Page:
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Nat Geo Abu Dhabi keeping it local


Why aren’t we producing content in the UAE? “We are!” yells National Geographic Abu Dhabi

September 3, 2014 9:41 by

Content produced in the UAE is not frequently seen on television and we wanted to find out why.

With the first season of ‘I am a Nat Geo photographer’ coming to a close, Kipp sits down with Samer Arzouni, channel manager and executive producer of National Geographic Abu Dhabi, to find out more about the show, and why they chose to produce it locally.

So, why choose this format for the region?

Arzouni tells Kipp: “There are two aspects to this; first of all, reality TV as a genre is picking up a lot of interest with the audience in the region, so it made sense to bring in a format under reality TV. However, we wanted to do something new, we wanted to offer the audience something new – we looked at the hundreds of hours of inventory and the different formats that we have. We found ‘I am a Nat Geo photographer’, which was produced internationally, and it made a lot of sense. It is a reality series based on a photography competition. “

He also tells us that, naturally, the decision was also made to fall in line with the brand identity of National Geographic, which has had a long-time focus on the visual arts.

But why not simply use established Nat Geo content?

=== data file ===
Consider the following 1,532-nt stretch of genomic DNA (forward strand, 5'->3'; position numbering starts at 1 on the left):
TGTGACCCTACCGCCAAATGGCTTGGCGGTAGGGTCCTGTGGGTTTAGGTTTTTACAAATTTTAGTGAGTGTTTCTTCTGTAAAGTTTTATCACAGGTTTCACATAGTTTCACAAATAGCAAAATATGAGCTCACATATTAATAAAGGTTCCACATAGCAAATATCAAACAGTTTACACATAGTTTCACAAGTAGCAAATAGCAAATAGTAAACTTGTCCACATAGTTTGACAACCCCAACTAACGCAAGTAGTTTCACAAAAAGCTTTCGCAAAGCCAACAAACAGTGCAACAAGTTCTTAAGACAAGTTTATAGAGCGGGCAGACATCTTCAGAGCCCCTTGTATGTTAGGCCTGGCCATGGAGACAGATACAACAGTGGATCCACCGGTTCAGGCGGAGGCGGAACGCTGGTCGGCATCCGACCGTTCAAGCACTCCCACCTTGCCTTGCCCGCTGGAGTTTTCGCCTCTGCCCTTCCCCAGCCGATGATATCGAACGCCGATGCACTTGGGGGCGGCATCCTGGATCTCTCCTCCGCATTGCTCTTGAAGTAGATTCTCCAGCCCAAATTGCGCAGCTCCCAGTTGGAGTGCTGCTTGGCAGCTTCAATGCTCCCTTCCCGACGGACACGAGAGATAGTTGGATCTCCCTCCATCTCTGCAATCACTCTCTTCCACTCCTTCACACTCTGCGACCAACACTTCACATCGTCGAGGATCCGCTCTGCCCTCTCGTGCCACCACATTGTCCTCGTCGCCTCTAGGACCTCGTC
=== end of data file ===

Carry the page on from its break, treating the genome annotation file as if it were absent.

Short answer – the viewers were asking for it.

“National Geographic Abu Dhabi is picking up a lot of interest with the audience in the UAE, KSA and North Africa, there are big supporters. Our Facebook page is very interactive; we have about ten million fans and often get requests such as: “Why don’t you start production here using the [region’s] mother tongue, Arabic?” explains Arzouni.

They responded, and their response was well received by the viewership of the region. They were particularly keen on the fact that, while the show was filmed in the UAE, the original language of the series was in Arabic.

Arzouni says: “You connect with them in so many different layers when you speak in the same language, and I don’t see why we have to keep on using international formats without really producing them in Arabic. Again, our culture is so rich, there is a lot to talk about and there are a lot of stories out here.”

It’s safe to say they are happy with their results, as are their hordes of fans that have responded positively to the series.

“We know local programming is going to be the next big move for us,” concludes Arzouni.


Photograph taken by winner of ‘I am a Nat Geo photographer’ – Emilie Houwat

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